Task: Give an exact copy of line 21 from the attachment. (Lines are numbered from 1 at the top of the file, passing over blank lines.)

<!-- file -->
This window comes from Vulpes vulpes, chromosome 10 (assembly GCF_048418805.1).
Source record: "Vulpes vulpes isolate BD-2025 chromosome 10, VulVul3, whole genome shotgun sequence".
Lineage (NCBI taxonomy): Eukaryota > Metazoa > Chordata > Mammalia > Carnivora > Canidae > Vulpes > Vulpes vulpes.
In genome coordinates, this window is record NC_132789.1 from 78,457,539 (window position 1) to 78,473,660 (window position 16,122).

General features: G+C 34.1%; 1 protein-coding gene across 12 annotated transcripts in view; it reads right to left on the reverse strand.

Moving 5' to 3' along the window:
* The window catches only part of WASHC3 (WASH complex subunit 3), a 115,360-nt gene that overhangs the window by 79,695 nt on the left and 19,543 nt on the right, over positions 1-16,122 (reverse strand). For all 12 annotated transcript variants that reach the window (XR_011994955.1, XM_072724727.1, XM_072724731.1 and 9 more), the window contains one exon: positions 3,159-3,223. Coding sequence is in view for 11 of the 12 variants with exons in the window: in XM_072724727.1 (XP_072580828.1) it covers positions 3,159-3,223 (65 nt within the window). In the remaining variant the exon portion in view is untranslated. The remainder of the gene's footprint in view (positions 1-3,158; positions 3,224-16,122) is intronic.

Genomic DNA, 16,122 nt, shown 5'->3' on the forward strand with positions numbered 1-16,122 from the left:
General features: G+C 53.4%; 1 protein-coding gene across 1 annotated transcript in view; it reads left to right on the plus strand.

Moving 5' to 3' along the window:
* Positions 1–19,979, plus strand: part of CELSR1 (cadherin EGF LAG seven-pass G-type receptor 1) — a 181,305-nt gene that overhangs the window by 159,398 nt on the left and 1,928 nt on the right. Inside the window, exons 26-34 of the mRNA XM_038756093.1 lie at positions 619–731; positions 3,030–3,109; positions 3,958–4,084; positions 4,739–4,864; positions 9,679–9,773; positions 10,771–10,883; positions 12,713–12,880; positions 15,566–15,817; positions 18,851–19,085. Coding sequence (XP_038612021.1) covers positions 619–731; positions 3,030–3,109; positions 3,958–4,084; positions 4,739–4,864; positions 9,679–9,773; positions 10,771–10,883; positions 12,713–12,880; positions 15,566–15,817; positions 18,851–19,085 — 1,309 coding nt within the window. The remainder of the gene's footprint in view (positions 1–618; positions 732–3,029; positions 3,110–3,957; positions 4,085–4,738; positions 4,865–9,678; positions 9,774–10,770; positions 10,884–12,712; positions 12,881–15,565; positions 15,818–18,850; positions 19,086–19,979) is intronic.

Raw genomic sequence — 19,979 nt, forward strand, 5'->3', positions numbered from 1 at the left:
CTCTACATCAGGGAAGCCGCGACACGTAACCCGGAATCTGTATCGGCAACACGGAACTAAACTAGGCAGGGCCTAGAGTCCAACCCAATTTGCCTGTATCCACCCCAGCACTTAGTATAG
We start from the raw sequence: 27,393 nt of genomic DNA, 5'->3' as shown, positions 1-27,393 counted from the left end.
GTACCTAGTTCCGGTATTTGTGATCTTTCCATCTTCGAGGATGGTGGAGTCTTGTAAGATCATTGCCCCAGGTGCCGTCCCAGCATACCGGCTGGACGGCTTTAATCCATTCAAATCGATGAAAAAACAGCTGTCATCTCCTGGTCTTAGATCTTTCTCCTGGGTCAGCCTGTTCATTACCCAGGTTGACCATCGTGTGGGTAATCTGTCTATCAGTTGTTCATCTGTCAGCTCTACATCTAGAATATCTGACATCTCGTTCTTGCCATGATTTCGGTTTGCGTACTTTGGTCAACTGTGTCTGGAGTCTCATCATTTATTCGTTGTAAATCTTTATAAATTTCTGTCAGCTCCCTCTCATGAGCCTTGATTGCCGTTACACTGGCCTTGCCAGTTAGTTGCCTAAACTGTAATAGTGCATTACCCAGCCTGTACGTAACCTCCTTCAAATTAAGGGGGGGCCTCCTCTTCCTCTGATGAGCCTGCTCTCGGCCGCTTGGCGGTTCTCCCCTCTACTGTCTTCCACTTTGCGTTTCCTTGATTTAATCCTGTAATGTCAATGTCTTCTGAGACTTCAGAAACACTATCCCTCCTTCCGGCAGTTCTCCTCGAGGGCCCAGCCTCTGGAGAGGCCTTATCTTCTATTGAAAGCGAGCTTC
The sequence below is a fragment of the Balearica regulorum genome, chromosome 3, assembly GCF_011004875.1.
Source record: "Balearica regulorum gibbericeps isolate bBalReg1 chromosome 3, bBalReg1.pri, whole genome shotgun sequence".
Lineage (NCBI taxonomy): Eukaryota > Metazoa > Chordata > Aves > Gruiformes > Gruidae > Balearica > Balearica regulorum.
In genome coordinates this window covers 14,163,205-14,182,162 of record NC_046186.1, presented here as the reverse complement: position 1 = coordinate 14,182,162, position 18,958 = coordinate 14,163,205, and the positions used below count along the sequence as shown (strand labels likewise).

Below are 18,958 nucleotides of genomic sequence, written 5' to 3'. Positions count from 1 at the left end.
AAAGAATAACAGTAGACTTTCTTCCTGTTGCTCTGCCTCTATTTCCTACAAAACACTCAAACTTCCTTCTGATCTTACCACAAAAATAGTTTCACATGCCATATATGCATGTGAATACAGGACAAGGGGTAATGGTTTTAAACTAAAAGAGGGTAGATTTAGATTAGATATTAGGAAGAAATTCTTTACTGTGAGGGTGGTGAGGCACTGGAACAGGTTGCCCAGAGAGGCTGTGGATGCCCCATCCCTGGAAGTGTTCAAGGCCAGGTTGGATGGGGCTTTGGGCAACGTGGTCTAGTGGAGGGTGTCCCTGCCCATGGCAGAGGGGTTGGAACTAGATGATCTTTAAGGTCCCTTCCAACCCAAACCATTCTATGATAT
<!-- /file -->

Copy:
AAAGAATAACAGTAGACTTTCTTCCTGTTGCTCTGCCTCTATTTCCTACAAAACACTCAAACTTCCTTCTGATCTTACCACAAAAATAGTTTCACATGCCATATATGCATGTGAATACAGGACAAGGGGTAATGGTTTTAAACTAAAAGAGGGTAGATTTAGATTAGATATTAGGAAGAAATTCTTTACTGTGAGGGTGGTGAGGCACTGGAACAGGTTGCCCAGAGAGGCTGTGGATGCCCCATCCCTGGAAGTGTTCAAGGCCAGGTTGGATGGGGCTTTGGGCAACGTGGTCTAGTGGAGGGTGTCCCTGCCCATGGCAGAGGGGTTGGAACTAGATGATCTTTAAGGTCCCTTCCAACCCAAACCATTCTATGATAT